3×3: What’s Driving Your Organization’s Remote Work Decisions?

The recent decision by Yahoo CEO Marissa Mayer to end the company’s remote work policies provoked a storm of reactions from all sides. Working parents are calling it unfair, especially when Yahoo doesn’t provide on-site childcare. On the flip side, some office workers think it’s a move toward fairness, not away from it. And other companies see it as a sign to reevaluate their own policies.

The primary reason Mayer gave for ending these policies was a perceived lack of collaboration and communication due to remote working. Mayer also argued that quality is often sacrificed when employees work from home. Apparently, something wasn’t working. However, to accurately assess the success or failure of Yahoo’s program, one needs to understand why the company adopted remote work in the first place. What were the objectives of the program and to what extent were those objectives being met?

My research and consulting experience suggests that companies use remote work to help drive two broad categories of objectives: strategic business objectives and human capital objectives.

Business Drivers

These are ways in which remote work can directly contribute to your organization’s performance and bottom line:

  • Cost Reduction — One of the primary reasons many organizations adopt remote work practices, at least initially, is to reduce cost. For example, remote work could allow you to close sites, shrink your real estate footprint, or save travel costs by using technology for employee collaboration, rather than face-to-face meetings. The desire to cut costs often spurs remote work initiatives, but such savings are elusive. Many companies I’ve worked with have actually found that unless they close sites, remote work can increase costs due to spending more on expanding the scope of technology systems.
  • Expand Globally — Beyond cost reduction, companies can use remote work to expand globally. Remote workers enable you to move into new geographies and serve new customers, at relatively low cost and risk. And having a global footprint of remote workers allows your business to follow the sun — with individual contributors and teams handing off to each other, around the clock.
  • Employee Productivity — Finally, remote work can enhance employee productivity. In fact, some organizations explicitly require higher levels of performance from employees who work outside the office. But, many companies I’ve worked with have found that remote work policies provide minimal productivity gains. Generally, companies are satisfied if their remote workers are as productive as their office-based counterparts.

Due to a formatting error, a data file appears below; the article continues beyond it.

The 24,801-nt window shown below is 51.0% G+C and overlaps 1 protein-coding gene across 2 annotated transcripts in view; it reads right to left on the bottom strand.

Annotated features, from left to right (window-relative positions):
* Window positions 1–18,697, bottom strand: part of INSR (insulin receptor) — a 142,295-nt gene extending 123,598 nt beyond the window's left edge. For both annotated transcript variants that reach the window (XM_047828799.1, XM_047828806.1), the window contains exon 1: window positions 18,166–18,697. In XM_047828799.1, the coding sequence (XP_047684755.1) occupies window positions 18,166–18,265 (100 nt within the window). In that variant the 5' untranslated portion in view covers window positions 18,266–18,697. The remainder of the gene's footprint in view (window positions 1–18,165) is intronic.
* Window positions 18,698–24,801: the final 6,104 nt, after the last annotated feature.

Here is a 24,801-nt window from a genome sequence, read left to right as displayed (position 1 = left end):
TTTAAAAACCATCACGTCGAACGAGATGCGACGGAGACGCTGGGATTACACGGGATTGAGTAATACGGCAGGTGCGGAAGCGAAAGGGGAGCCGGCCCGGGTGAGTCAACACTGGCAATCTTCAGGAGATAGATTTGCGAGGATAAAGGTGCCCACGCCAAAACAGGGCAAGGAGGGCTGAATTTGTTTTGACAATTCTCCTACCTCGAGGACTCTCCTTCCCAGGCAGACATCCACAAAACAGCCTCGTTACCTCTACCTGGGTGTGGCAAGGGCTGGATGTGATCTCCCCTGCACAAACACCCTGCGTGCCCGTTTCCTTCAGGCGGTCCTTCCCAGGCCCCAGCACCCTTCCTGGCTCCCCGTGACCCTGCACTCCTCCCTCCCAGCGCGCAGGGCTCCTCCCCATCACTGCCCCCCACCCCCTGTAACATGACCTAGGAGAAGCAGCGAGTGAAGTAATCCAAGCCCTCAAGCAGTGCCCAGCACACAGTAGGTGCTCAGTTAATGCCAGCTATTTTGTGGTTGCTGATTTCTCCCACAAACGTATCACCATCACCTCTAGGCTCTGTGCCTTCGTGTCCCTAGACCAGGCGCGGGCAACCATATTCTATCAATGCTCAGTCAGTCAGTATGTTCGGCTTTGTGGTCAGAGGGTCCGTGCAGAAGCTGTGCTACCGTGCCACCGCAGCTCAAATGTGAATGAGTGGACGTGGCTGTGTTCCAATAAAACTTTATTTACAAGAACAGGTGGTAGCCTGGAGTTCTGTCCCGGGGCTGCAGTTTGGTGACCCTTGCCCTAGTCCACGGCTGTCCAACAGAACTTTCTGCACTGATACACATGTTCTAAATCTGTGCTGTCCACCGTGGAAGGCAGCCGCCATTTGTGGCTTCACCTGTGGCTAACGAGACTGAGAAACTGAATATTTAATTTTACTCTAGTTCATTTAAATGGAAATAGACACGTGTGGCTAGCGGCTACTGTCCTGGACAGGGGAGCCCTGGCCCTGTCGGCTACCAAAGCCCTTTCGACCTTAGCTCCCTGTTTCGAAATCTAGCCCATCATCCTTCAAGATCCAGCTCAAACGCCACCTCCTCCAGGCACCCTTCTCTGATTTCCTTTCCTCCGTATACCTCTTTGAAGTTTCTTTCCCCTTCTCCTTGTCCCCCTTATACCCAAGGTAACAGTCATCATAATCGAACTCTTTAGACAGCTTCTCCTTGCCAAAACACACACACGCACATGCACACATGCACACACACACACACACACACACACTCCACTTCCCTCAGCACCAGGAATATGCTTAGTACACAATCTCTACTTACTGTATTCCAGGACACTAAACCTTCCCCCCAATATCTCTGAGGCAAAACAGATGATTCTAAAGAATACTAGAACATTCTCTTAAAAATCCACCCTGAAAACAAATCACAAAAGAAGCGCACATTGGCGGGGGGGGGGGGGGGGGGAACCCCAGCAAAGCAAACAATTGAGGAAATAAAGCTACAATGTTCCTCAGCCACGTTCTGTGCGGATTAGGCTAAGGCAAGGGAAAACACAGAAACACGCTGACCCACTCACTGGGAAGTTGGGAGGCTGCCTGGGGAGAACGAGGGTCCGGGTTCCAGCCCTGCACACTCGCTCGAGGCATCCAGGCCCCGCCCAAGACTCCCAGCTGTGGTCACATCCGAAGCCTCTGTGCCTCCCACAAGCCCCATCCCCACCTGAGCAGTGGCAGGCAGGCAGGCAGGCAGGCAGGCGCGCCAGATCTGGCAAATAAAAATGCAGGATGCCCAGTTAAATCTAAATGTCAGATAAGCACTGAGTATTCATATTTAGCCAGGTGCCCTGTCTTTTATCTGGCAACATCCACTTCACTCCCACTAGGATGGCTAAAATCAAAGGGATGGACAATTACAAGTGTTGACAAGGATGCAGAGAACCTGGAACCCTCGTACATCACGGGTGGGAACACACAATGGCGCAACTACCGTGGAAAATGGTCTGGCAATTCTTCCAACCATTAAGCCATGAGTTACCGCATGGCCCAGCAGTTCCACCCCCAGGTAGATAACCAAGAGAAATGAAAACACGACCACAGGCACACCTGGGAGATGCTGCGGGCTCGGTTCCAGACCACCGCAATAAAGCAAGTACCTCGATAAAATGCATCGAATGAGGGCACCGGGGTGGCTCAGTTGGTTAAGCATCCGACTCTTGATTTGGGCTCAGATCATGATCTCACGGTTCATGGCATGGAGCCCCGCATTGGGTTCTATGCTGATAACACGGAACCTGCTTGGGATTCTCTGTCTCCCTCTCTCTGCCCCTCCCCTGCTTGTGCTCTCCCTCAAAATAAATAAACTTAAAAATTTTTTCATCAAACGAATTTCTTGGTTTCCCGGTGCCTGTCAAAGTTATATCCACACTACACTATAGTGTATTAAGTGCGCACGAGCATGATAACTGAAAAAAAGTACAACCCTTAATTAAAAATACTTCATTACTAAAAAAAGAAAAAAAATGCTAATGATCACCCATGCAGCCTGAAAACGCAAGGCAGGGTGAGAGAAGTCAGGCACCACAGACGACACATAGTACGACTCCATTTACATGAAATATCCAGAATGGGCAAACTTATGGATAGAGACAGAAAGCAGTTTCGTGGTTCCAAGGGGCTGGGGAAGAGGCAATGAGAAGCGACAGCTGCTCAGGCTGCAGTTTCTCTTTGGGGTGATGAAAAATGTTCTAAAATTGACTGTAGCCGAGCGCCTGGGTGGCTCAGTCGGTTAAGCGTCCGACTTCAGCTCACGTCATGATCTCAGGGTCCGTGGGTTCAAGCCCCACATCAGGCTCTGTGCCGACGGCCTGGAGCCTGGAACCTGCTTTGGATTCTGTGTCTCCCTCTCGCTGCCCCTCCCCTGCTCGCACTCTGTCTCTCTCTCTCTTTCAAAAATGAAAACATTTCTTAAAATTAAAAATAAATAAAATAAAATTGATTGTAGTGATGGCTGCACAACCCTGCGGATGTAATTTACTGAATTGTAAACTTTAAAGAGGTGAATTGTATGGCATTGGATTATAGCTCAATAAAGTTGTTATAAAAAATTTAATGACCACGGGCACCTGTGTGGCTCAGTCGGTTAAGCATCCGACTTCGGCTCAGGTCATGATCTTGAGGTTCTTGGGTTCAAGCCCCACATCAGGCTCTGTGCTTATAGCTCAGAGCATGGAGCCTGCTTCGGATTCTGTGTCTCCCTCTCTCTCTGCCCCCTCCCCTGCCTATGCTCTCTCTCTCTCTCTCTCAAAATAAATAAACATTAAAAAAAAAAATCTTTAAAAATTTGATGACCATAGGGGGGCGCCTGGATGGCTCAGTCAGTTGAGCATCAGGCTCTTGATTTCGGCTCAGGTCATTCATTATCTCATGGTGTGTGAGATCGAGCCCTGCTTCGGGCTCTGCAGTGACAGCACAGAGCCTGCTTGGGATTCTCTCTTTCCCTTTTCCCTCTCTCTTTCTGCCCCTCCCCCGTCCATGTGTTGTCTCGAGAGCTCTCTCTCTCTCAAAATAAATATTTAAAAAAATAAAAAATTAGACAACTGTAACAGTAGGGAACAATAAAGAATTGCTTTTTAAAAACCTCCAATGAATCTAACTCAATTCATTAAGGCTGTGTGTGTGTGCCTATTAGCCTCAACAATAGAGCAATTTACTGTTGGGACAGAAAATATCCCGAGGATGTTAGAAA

Human Capital Drivers

These are ways that remote work can impact your organization’s human capital outcomes:

  • Applicant Attraction/Accessibility — Increasingly, companies use remote work as a critical component of differentiating their employer brand. Offering remote work can also attract talent that, in the past, was unavailable to your organization. For example, one company I worked with uses remote work to attract nurse practitioners located in rural areas, a very difficult group to access. By offering remote work, the company is able to recruit employees that, in general, it’s previously been unable to access because they don’t live near any of its locations.
  • Work/Life Balance — Remote work also can help employees better balance their work-life demands; better balance often helps promote employee health and wellness. One company I’ve worked with surveyed their remote workers and found that these employees had lower stress than their employees overall.
  • Engagement/Retention — Finally, companies often find their remote workers to be more engaged than office workers. The autonomy and flexibility remote work provides seems to play a significant role in enhancing employee satisfaction and retention.

Insights and a few important caveats

For organizations contemplating remote work, understanding these drivers — and their contingencies — is critical to success. It’s true that advances in technology are enabling remote work to contribute to business and human capital outcomes. Employees can now access the same information and systems regardless of their location. And they can interact with each other, customers, and clients just as they would if they were co-located. It’s this capability that can allow remote workers to sustain, and sometimes even enhance, their performance.

But technology is just a tool. Remember that the business and human capital benefits of remote work aren’t guaranteed. You can’t simply implement remote work practices and expect to see enhanced outcomes. To realize these benefits, employees must believe that your organizational culture supports and values remote work. In particular, they need concrete assurances that they have the same status and career development opportunities as their office-based colleagues.

Finally, by understanding the drivers of remote work in your organization, you’ll be in a better position to evaluate the program holistically — identifying not only where it may be falling short of expectations, but also where it is adding significant value — and be better equipped to make decisions about the future of the program.

Christopher Wofford is Digital Media Producer and host of WebSeries at eCornell.
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